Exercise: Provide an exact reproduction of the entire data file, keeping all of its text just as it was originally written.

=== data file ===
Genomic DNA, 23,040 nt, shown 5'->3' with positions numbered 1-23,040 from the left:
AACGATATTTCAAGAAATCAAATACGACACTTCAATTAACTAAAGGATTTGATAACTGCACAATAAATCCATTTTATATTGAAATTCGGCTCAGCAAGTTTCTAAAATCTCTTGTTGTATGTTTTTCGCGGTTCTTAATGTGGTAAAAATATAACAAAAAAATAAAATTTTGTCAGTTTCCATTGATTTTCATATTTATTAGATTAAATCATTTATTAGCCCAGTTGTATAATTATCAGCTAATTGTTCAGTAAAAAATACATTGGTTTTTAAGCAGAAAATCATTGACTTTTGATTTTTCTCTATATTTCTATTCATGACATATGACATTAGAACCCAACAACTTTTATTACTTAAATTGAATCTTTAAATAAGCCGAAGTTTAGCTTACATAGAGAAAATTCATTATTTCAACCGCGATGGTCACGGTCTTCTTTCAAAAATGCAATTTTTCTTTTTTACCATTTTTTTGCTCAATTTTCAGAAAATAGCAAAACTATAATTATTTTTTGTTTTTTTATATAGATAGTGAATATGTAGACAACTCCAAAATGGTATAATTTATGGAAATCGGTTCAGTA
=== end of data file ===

Genomic DNA, 23,040 nt, shown 5'->3' with positions numbered 1-23,040 from the left:
AACGATATTTCAAGAAATCAAATACGACACTTCAATTAACTAAAGGATTTGATAACTGCACAATAAATCCATTTTATATTGAAATTCGGCTCAGCAAGTTTCTAAAATCTCTTGTTGTATGTTTTTCGCGGTTCTTAATGTGGTAAAAATATAACAAAAAAATAAAATTTTGTCAGTTTCCATTGATTTTCATATTTATTAGATTAAATCATTTATTAGCCCAGTTGTATAATTATCAGCTAATTGTTCAGTAAAAAATACATTGGTTTTTAAGCAGAAAATCATTGACTTTTGATTTTTCTCTATATTTCTATTCATGACATATGACATTAGAACCCAACAACTTTTATTACTTAAATTGAATCTTTAAATAAGCCGAAGTTTAGCTTACATAGAGAAAATTCATTATTTCAACCGCGATGGTCACGGTCTTCTTTCAAAAATGCAATTTTTCTTTTTTACCATTTTTTTGCTCAATTTTCAGAAAATAGCAAAACTATAATTATTTTTTGTTTTTTTATATAGATAGTGAATATGTAGACAACTCCAAAATGGTATAATTTATGGAAATCGGTTCAGTA